Only a handful of mushers from Western Alaska run the Iditarod. One of them—Mike Williams Jr. – is from the small Kuskokwim village of Akiak. He’s the son of Iditarod veteran Mike Williams Sr., and shares the same family kennel. Williams Jr. has found a lot of success creating the legacy known as “Team Williams.”  And as Angela Denning-Barnes reports, his training style is somewhat unconventional.

US Forest Service Chief Defends Timber Sales Plan
Libby Casey, APRN – Washington DC
The Chief of the U.S. Forest Service defended its plan Thursday to reduce the number of 10-year timber sales in Southeast Alaska.  Tom Tidwell appeared before the Senate Energy Committee to explain the President’s budget requests for next year.  He admitted to Senator Lisa Murkowski that if the goal is to sustain communities in Southeast, things must change.

Murkowski is upset because in 2008 the Forest Service promised to have four-decade-long timber sales in the Tongass National Forest, of up to 200 million board feet each.  But now instead it wants to convert two of those sales to what are called “stewardship” contracts, and only offer half the board feet in small parcels.  Murkowski asked Tidwell what happened to the commitment made by his agency.  The director says the goal is to make sure timber harvests go forward.

But Murkowski says the second largest remaining mill in Southeast just closed and now only has six employees, and the only large mill left is, in her words, desperately worried about its timber supply.

Senators voiced concerns at Thursday’s hearing about the Forest Service’s plan to consolidate some programs, and eliminate others, but Tidwell says much of that is only for accounting purposes.  Changes to the agency’s contributions to the Federal Subsistence Program, for example, won’t actually make a difference on the ground, only on the books, according to the Forest Service Chief.

UAF Making Facilities Available to Small Businesses Bringing Local Food to Market
Lorien Nettleton, KUAC – Fairbanks
The University of Alaska Fairbanks Cooperative Extension Service is making facilities available to small businesses interested in bringing local food to market.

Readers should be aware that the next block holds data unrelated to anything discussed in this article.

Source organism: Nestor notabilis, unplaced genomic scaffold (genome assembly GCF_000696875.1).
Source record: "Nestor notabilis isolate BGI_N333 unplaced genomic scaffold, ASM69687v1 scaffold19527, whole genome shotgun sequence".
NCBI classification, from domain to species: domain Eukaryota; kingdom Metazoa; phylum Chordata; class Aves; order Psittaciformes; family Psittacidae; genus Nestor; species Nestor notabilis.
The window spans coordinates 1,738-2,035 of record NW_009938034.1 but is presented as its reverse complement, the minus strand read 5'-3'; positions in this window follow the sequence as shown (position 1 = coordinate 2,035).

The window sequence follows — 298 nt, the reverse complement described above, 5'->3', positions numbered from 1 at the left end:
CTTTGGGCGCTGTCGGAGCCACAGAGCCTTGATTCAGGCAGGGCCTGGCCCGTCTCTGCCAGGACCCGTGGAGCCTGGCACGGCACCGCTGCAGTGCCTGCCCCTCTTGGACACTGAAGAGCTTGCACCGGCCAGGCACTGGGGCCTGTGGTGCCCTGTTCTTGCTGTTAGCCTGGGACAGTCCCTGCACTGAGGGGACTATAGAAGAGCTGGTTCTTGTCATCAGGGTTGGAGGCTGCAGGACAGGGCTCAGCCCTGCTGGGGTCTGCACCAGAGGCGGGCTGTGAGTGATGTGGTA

Unique Prom Held in Anchorage
Joshua Tucker, APRN – Anchorage
Most prom queens are in their teens. But at a unique prom held last week in Anchorage, the crowned royalty were middle-aged. That’s because these women are convicted criminals. The prom was a chance for them to experience a piece of youth they missed. It was also a way to celebrate a new life after many years behind bars.

Legislation May Restore Felons’ Voting Rights Sooner
Joshua Tucker, APRN – Anchorage
Voting is another civic right that some felons would like to see restored to them sooner. Currently many do not have their right to vote restored until they complete their probation and parole, often many years after they are released from prison.

Currently 13 states allow all ex-offenders to vote as soon as they are released from prison. Anchorage Democrat Senator Bettye Davis has introduced legislation to restore their rights to vote, serve on a jury and run for office as soon as they are released. Davis hopes that if SB7 passes, those affected would feel more connected to their community.

This is the third time Davis has brought up the bill.  In the past it hasn’t made it out of the Senate State Affairs Committee.

Anchorage Republican Senator Cathy Giessel serves on the committee. She spoke in opposition to the bill at the last hearing on it.

The bill is up for debate again in the Senate’s State affairs Committee Tuesday.